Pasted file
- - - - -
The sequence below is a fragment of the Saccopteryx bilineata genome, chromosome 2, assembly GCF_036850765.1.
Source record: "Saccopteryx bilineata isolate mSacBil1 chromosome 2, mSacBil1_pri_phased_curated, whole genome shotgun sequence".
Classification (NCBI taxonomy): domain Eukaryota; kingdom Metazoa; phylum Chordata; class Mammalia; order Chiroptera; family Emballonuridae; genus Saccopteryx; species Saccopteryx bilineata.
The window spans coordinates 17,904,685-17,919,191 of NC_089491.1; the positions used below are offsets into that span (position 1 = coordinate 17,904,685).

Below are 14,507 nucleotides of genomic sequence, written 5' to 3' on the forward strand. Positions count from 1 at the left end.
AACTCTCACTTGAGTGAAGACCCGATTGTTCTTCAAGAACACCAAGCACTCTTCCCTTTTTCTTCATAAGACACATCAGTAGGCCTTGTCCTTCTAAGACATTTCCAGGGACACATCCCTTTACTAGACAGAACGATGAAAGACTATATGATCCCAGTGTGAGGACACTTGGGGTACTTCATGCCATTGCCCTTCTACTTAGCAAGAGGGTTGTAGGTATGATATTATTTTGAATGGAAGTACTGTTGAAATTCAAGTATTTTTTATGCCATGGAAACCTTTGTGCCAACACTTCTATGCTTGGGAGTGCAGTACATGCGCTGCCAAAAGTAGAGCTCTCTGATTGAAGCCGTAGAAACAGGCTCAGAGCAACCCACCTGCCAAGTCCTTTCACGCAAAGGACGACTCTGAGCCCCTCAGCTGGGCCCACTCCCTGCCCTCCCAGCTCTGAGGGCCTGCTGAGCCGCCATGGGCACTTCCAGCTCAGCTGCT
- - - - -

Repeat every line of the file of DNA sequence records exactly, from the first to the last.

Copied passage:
The sequence below is a fragment of the Saccopteryx bilineata genome, chromosome 2, assembly GCF_036850765.1.
Source record: "Saccopteryx bilineata isolate mSacBil1 chromosome 2, mSacBil1_pri_phased_curated, whole genome shotgun sequence".
Classification (NCBI taxonomy): domain Eukaryota; kingdom Metazoa; phylum Chordata; class Mammalia; order Chiroptera; family Emballonuridae; genus Saccopteryx; species Saccopteryx bilineata.
The window spans coordinates 17,904,685-17,919,191 of NC_089491.1; the positions used below are offsets into that span (position 1 = coordinate 17,904,685).

Below are 14,507 nucleotides of genomic sequence, written 5' to 3' on the forward strand. Positions count from 1 at the left end.
AACTCTCACTTGAGTGAAGACCCGATTGTTCTTCAAGAACACCAAGCACTCTTCCCTTTTTCTTCATAAGACACATCAGTAGGCCTTGTCCTTCTAAGACATTTCCAGGGACACATCCCTTTACTAGACAGAACGATGAAAGACTATATGATCCCAGTGTGAGGACACTTGGGGTACTTCATGCCATTGCCCTTCTACTTAGCAAGAGGGTTGTAGGTATGATATTATTTTGAATGGAAGTACTGTTGAAATTCAAGTATTTTTTATGCCATGGAAACCTTTGTGCCAACACTTCTATGCTTGGGAGTGCAGTACATGCGCTGCCAAAAGTAGAGCTCTCTGATTGAAGCCGTAGAAACAGGCTCAGAGCAACCCACCTGCCAAGTCCTTTCACGCAAAGGACGACTCTGAGCCCCTCAGCTGGGCCCACTCCCTGCCCTCCCAGCTCTGAGGGCCTGCTGAGCCGCCATGGGCACTTCCAGCTCAGCTGCT